Nature of Ibadan Traditional Institution Before 1936


   

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Ibadan. The city of rusctic roofs.

     The traditional political system of Ibadan differs from that of other Yoruba towns. Ibadan has no sacred king – a fact which may be explained by the peculiar origin and early growth of the town. Men, usually the Mogaji of their lineages, are appointed by the chiefs to vacant titles of the lowest rank. As each chief dies, those ranked below him rise in theory one place, thus creating a vacancy at the bottom (in practice some leap frogging of place is recorded).  At the top of the ladder is the office of the Bale since 1936 termed Olubadan. Between 1820 and 1850, the structure of government reflected the dominance of the military. Maye took thew title of generalissimo, OLuyedun took the title of Are-Ona-Kakanfo, being the title of his late father, Afonja of Ilorin and Oluyole took the title of Bashorun from Alaafin Atiba in 1839. By 1851, a republican system of Obaship had emerged Oyesile Olugbode became the Bale while Ibikunle became the Balogun, Sunmola Laamo was the Otun Bale while Ogunmola became the Otun Balogun.

       Beside the Balogun that headed the military line, the Bale was the head of the civil line. The younger and unproven men had their own line, which is headed by Seriki, a young warrior of distinction. A fourth line was created and represented women. The women line is civil, headed by Iyalode. The Ibadan traditional council, before the advent of the colonial administration, was the supreme organ of state while in the exercise of power; the bale was the chief executive. Its membership line was made up of high chiefs from Bale line and Balogun and council decisions on most important issues were final. Among the most important issues deliberated upon was diplomacy, war, custom duties, appointment, promotion and discipline of chiefs, military and security.

            Before 1850, when the three major Yoruba groups namely the Oyos, Egbas, and Ifes, who occupied the city in 1820 were still struggling  to evolve an acceptable system of administration which referred to as transition period, the political organization was largely confined to the city itself and its surroundings farmlands. The situation changed dramatically when Ibadan Army invaded and subdued the entire Ekiti country and much of South-Western Oyo to create the “Ibadan Empire”. Ibadan Administrative region up to 1893 therefore, extended over a land area of about one-third of Yorubaland. Its population as early as 1890 was estimated to be over 12, 00013. The establishment of British Administration in 1883 brought to an end the control of which Ibadan exercised over the Ijesha and Ekiti territories of Yorubaland. The Ibadan administrative region was therefore drastically reduced to encompass only Ibadan Province, which was made up of Ibadan Division, Osun Division and Ibarapa Division.    

See also 
  CHIEFTAINCY IN IBADANLAND


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CHIEFTAINCY IN IBADANLAND


Brief History of Chieftaincy System in Ibadan  

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The history of chieftaincy system in Ibadanland is dated back to the reign of Maye Okunade (1810-1831), soon after the second break-up of the settlement. Maye became the generalissimo; Labosinde became the Baba Isale while Lakanle became the leader of the Oyos.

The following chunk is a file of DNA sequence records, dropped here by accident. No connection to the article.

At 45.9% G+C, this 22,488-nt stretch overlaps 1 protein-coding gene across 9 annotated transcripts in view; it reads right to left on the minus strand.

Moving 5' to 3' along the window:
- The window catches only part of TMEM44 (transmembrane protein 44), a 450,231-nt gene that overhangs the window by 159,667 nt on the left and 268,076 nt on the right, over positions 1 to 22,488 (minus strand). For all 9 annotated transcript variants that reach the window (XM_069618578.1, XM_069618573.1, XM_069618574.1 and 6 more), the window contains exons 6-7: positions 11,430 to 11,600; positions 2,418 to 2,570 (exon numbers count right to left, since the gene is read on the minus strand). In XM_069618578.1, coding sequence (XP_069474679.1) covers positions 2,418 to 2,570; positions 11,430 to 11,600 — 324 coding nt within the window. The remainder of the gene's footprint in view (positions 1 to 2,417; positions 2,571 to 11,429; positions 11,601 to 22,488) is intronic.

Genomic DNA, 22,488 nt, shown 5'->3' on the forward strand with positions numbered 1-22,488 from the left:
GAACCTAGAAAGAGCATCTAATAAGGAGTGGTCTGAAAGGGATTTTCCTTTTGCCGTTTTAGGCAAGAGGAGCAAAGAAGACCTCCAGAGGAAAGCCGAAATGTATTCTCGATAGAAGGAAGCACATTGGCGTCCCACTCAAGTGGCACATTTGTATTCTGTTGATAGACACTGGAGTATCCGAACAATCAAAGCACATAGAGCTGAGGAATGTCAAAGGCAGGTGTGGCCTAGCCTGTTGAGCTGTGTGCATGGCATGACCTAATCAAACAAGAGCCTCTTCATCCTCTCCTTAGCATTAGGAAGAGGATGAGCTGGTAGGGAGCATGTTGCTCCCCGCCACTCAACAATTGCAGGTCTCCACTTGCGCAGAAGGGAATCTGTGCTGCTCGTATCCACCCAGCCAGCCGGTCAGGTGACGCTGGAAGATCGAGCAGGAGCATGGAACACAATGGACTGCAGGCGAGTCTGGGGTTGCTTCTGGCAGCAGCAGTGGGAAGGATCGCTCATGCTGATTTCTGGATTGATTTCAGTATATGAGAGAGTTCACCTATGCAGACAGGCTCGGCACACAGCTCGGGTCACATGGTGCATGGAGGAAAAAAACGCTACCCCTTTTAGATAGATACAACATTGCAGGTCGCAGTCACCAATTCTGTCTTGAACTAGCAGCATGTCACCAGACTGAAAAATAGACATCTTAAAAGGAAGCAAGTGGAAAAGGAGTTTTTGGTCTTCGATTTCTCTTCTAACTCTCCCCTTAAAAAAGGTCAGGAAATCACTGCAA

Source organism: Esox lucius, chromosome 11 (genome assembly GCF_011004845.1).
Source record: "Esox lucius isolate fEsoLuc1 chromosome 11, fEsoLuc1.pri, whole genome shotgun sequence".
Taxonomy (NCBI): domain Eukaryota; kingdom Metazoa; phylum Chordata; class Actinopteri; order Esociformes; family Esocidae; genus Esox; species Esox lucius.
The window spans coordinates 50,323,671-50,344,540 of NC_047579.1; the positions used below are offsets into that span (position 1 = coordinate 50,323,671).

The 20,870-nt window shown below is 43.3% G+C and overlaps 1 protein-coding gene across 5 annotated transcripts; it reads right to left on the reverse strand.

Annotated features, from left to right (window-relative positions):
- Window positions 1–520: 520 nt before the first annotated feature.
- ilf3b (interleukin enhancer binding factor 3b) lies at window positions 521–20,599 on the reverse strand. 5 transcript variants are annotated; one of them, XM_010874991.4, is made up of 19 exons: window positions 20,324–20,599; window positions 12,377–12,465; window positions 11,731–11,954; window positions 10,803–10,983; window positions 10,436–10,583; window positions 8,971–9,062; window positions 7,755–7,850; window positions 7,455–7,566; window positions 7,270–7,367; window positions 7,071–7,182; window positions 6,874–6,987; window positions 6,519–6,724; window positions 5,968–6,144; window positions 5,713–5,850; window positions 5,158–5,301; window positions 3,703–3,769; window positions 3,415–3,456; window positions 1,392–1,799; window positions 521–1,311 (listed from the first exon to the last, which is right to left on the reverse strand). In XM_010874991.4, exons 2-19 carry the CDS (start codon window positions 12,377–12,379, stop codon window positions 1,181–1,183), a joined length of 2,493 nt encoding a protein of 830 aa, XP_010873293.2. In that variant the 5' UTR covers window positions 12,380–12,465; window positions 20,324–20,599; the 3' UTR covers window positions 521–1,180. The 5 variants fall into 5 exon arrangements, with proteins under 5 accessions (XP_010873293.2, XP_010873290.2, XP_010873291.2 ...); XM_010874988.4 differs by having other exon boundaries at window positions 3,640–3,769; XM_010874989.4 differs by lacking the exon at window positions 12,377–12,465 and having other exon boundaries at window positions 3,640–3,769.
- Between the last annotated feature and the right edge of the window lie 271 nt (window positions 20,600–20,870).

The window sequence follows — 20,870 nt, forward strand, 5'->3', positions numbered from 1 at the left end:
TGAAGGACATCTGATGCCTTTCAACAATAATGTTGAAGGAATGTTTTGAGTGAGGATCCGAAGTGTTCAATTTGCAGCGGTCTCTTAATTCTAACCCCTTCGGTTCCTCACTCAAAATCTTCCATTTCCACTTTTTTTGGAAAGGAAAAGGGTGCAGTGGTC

However an open inter-class struggle in 1801 between Ifes and Oyo-Yoruba escalated into war between the Ifes who attracted support from Edun-abon and Ipetumodu, and the Yoruba who also received assistance from Ijaiye, Ede and Iwo, where there otrher pockets of refugees resided.              
    The Oyo-Yoruba won, and Ibadan then became Oyo-Yoruba. It was after this war to as (Gbanamu war) in 1833 that the warlords resolved to make Ibadan their home and arranged for a settled government and took titles. Oluyedun the son of Afonja became the Bale and he was given the title of Are-Ona-Kakanfo of Yorubaland.

    However, a republican system of Obaship did not start until 1842 when Oluyole took over the leadership of Ibadan.

The innovation became a regular feature whereby there evolved two separate chieftaincy lines, namely Bale Line and Balogun-Seriki Line. The Bale title gave the holder mainly civic responsibilities while the Balogun-seriki line comprising war chiefs, held purely military titles.

    Further recognition of two lines was strengthened during the formation of Ibadan Traditional Council (Egbe Igbimo Ilu) in 1879 by Resident F.C. Further. The council was made up of 11 senior chiefs, five chiefs from Bale line and six chiefs from Balogun line. Principal additional titles were introduced by Fijabi 1 (Bale 1893-1895): Fajimi (Bale 1897-1902); and Apapa (Bale 1907-19120). A few of the present junior titles have been created since 1910. 

    Besides the two main line of obaship, the younger and unproven warriors had their own line that was headed by <strong>Seriki</strong> (a young warrior of distinction). 

    A fourth line was created to represent the women folk. The women line was civil and headed by <strong>Iyalode</strong>. Once a family had a chief of any importance, that family will acquire some sort of prestige in the society. 
    The chief’s successor (which as a rule in pertained) is recognized as <strong>Mogaji</strong>, a Hausa word meaning heir. 



    The Mogaji needs not be the first son of the late Mogaji, more often the eldest man in the family is chosen, but ability and character are usually considered.  

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